Disputed claim: Alleged misuse of a site by a Wikipedia editor or editors, even though not widespread and uncontrollable through normal editing or blocking, is claimed to be a good and proper reason for using the blacklist.
The site is unreliable The site is a library. What's an "unreliable library"? If it hosted fraudulent documents is all I can think of. That hasn't been alleged. There is one example where a U.S. government document from 1989 was presented with a recent preface by the librarian. It was clearly not a part of the document; and it isn't uncommon for modern editions of old books to include some recent introduction. Unless that introduction is a total distortion, nobody thinks it improper. In this case, though, the copy on lenr-canr.org linked, at the beginning, to another free copy, so if someone was concerned about the introduction (I recognize and appreciate that concern), it was easy to link to a different copy on another site, no more "reliable," however, than lenr-canr.org and possibly less reliable. DGG opined that document forgery was quite unusual and there is no reason to suspect that here. If the original document is available from the U.S. government, that would be even better, but my guess is that it isn't. If it is available, then the editor removing the link to lenr-canr really should find and add the correct link.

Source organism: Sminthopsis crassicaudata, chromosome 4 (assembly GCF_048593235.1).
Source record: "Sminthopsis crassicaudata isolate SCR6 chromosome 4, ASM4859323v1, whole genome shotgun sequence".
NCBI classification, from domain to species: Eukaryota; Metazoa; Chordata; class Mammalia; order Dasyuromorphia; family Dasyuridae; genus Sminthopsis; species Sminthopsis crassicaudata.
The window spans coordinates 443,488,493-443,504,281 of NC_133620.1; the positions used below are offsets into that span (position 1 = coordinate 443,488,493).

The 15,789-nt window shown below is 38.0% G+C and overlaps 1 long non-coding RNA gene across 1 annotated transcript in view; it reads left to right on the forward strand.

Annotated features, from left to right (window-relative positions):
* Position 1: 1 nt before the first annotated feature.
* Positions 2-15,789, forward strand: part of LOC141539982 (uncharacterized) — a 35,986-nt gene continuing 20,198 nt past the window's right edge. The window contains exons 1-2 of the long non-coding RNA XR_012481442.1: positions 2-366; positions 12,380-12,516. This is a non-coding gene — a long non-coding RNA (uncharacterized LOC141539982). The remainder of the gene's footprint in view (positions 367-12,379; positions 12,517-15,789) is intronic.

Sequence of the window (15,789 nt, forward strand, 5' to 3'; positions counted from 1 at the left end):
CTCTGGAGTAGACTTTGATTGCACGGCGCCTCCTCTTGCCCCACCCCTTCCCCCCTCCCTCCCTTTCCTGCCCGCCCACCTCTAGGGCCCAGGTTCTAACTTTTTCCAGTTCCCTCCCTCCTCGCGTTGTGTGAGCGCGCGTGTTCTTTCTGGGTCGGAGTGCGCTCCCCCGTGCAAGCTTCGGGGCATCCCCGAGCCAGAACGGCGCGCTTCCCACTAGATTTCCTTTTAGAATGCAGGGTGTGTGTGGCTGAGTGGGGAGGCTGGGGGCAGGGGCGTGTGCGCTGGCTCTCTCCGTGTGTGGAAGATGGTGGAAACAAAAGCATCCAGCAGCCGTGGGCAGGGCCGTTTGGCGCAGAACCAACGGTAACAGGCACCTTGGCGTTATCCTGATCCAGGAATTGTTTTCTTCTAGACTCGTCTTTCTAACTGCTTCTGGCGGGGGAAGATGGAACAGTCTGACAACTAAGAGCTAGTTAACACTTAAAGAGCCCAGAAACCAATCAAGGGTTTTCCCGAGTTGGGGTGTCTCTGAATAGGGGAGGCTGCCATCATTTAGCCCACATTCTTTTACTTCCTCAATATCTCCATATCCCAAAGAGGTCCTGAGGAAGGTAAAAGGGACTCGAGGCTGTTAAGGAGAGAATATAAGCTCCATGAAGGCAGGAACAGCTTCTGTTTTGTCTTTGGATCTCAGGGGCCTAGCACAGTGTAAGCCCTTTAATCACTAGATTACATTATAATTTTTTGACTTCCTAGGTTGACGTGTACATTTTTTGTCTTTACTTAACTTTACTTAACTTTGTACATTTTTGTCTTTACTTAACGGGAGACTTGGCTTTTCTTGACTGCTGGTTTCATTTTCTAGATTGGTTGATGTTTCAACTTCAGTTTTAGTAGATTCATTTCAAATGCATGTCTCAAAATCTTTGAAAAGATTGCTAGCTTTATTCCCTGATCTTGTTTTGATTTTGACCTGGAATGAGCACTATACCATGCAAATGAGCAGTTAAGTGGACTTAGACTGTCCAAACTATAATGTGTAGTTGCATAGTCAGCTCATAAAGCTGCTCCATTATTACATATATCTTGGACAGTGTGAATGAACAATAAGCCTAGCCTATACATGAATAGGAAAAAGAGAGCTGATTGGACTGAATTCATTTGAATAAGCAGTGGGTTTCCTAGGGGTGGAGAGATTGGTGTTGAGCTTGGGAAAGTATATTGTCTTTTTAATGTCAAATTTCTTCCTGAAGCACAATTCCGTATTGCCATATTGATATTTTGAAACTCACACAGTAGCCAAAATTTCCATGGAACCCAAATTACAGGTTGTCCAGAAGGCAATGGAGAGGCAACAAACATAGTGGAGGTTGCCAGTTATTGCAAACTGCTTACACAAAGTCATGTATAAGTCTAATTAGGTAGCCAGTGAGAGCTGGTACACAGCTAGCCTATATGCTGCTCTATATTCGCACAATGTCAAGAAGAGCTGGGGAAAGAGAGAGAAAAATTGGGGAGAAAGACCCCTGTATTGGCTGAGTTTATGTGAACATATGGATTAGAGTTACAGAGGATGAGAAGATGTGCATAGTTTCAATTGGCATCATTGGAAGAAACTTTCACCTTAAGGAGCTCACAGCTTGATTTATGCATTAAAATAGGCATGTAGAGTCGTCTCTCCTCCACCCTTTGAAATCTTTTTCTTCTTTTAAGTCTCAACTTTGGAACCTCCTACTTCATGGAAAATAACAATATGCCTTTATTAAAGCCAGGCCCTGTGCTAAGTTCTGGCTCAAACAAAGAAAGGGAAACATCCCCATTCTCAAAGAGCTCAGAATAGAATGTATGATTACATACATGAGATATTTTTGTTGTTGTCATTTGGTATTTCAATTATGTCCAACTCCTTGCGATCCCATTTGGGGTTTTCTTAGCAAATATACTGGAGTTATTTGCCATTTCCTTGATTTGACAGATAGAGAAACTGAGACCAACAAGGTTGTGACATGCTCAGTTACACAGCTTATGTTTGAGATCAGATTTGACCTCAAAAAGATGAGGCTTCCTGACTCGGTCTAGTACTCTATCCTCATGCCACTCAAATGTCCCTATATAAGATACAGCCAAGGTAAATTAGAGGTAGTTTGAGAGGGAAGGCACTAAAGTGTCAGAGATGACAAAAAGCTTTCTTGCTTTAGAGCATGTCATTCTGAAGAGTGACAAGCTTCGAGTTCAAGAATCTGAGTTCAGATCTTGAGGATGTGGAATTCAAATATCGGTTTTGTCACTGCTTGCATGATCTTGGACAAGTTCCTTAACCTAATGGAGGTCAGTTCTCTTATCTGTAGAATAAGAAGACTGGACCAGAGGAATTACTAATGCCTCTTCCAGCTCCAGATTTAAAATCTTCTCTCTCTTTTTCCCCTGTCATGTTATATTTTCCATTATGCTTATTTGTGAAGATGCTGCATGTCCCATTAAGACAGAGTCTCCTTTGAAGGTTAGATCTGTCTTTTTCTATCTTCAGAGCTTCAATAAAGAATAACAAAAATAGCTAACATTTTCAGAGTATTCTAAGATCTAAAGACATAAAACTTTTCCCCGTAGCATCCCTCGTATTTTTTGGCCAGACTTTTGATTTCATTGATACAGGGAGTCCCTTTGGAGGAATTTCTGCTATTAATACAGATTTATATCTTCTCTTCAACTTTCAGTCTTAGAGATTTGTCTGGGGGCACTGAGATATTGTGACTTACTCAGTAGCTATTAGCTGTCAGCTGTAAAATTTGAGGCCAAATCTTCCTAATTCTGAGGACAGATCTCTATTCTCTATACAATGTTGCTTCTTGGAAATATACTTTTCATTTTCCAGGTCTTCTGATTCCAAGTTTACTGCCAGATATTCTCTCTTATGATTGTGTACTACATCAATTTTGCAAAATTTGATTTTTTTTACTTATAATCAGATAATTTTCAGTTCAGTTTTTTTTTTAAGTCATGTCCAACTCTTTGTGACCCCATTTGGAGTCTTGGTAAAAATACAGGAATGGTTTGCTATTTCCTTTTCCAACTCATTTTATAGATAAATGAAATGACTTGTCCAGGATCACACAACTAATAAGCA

Disputed claim: Claims of site unreliability are allegedly relevant to spam blacklisting. Lenr-canr.org is allegedly unreliable. (No claim is made that lenr-canr.org is a reliable site, in terms of original content there, only that it is reliable for copies of papers and for its bibliography, which apparently isn't biased, and a critic of the site owner has suggested that the bibliography be whitelisted, which would indeed then give all editors immediate access to copies of the documents on lenr-canr.org, since they are linked from the bibliography.)